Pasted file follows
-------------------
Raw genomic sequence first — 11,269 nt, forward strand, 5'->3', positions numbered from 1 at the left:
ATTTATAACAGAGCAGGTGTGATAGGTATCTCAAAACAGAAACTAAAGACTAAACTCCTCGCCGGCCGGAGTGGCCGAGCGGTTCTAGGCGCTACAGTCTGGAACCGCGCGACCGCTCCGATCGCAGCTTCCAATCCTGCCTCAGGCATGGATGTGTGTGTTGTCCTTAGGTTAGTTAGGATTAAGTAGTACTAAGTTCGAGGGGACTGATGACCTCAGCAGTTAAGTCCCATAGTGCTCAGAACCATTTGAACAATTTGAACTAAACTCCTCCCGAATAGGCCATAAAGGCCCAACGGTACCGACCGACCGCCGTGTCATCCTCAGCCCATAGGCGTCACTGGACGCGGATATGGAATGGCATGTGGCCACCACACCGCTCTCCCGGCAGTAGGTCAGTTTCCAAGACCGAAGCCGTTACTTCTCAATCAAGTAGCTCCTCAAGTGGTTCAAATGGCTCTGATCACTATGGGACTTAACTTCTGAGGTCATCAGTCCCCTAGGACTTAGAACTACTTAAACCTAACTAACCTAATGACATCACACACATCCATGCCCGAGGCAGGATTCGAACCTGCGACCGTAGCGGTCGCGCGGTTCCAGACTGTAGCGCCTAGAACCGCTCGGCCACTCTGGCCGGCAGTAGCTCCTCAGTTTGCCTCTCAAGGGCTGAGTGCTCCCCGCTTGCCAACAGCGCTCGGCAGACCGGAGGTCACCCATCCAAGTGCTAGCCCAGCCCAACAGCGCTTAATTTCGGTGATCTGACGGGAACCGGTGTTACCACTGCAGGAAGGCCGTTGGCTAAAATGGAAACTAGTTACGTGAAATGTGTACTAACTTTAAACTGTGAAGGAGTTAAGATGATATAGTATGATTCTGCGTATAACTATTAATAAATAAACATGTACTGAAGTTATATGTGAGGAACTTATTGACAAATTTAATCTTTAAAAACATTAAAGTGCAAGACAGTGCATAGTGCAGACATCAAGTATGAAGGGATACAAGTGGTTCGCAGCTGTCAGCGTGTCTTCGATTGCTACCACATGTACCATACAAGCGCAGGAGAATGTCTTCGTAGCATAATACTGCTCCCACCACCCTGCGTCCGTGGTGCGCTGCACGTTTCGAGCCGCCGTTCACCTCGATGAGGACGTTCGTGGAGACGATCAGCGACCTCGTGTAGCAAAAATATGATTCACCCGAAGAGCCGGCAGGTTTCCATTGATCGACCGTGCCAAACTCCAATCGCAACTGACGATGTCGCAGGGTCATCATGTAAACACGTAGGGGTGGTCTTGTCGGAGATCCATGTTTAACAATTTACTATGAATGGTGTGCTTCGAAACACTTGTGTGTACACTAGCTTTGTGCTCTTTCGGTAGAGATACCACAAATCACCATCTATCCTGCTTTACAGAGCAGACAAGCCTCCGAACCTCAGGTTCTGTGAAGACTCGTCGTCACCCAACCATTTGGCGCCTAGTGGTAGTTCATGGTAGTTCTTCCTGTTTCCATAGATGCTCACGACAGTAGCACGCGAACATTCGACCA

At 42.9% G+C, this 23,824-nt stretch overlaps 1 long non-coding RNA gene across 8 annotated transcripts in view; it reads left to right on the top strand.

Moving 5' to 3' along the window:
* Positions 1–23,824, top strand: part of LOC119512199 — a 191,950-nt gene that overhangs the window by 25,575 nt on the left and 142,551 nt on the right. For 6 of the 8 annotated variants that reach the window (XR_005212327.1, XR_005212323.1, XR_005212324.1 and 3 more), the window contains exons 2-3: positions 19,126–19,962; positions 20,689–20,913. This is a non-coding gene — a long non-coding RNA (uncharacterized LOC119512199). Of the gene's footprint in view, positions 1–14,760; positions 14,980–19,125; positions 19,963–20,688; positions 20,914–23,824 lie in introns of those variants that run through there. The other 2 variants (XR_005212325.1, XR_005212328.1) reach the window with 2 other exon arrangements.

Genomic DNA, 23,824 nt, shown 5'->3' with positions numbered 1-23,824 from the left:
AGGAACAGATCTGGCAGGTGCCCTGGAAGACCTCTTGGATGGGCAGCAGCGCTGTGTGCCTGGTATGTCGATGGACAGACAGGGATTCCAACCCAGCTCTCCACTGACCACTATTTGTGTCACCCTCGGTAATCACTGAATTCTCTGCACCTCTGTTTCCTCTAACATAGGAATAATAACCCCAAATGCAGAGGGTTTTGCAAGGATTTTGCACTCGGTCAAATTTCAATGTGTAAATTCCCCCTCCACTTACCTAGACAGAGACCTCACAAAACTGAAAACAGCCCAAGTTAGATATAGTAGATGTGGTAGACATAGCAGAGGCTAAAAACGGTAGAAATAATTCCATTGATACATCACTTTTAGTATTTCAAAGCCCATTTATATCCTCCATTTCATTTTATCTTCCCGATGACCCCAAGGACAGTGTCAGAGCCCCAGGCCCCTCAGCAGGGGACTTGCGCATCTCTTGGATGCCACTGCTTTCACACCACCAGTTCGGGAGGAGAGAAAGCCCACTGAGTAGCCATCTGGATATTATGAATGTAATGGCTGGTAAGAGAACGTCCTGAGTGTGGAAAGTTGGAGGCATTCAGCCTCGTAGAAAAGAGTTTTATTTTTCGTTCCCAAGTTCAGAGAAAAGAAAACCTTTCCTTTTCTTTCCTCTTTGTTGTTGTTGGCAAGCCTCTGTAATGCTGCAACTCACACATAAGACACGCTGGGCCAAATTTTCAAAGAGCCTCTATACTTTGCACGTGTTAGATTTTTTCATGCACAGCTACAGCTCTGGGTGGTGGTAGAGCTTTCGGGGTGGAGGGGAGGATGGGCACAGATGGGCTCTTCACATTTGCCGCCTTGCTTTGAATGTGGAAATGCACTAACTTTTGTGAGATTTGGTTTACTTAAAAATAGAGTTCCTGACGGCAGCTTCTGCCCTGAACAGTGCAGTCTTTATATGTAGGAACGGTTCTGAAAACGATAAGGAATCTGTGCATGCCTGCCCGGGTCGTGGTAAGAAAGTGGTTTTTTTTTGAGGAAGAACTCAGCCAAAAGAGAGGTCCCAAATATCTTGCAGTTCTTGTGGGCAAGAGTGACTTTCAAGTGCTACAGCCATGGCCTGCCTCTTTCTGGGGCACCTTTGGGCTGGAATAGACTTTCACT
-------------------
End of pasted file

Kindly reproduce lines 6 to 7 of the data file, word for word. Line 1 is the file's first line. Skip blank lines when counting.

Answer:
Genomic DNA, 23,824 nt, shown 5'->3' with positions numbered 1-23,824 from the left:
AGGAACAGATCTGGCAGGTGCCCTGGAAGACCTCTTGGATGGGCAGCAGCGCTGTGTGCCTGGTATGTCGATGGACAGACAGGGATTCCAACCCAGCTCTCCACTGACCACTATTTGTGTCACCCTCGGTAATCACTGAATTCTCTGCACCTCTGTTTCCTCTAACATAGGAATAATAACCCCAAATGCAGAGGGTTTTGCAAGGATTTTGCACTCGGTCAAATTTCAATGTGTAAATTCCCCCTCCACTTACCTAGACAGAGACCTCACAAAACTGAAAACAGCCCAAGTTAGATATAGTAGATGTGGTAGACATAGCAGAGGCTAAAAACGGTAGAAATAATTCCATTGATACATCACTTTTAGTATTTCAAAGCCCATTTATATCCTCCATTTCATTTTATCTTCCCGATGACCCCAAGGACAGTGTCAGAGCCCCAGGCCCCTCAGCAGGGGACTTGCGCATCTCTTGGATGCCACTGCTTTCACACCACCAGTTCGGGAGGAGAGAAAGCCCACTGAGTAGCCATCTGGATATTATGAATGTAATGGCTGGTAAGAGAACGTCCTGAGTGTGGAAAGTTGGAGGCATTCAGCCTCGTAGAAAAGAGTTTTATTTTTCGTTCCCAAGTTCAGAGAAAAGAAAACCTTTCCTTTTCTTTCCTCTTTGTTGTTGTTGGCAAGCCTCTGTAATGCTGCAACTCACACATAAGACACGCTGGGCCAAATTTTCAAAGAGCCTCTATACTTTGCACGTGTTAGATTTTTTCATGCACAGCTACAGCTCTGGGTGGTGGTAGAGCTTTCGGGGTGGAGGGGAGGATGGGCACAGATGGGCTCTTCACATTTGCCGCCTTGCTTTGAATGTGGAAATGCACTAACTTTTGTGAGATTTGGTTTACTTAAAAATAGAGTTCCTGACGGCAGCTTCTGCCCTGAACAGTGCAGTCTTTATATGTAGGAACGGTTCTGAAAACGATAAGGAATCTGTGCATGCCTGCCCGGGTCGTGGTAAGAAAGTGGTTTTTTTTTGAGGAAGAACTCAGCCAAAAGAGAGGTCCCAAATATCTTGCAGTTCTTGTGGGCAAGAGTGACTTTCAAGTGCTACAGCCATGGCCTGCCTCTTTCTGGGGCACCTTTGGGCTGGAATAGACTTTCACT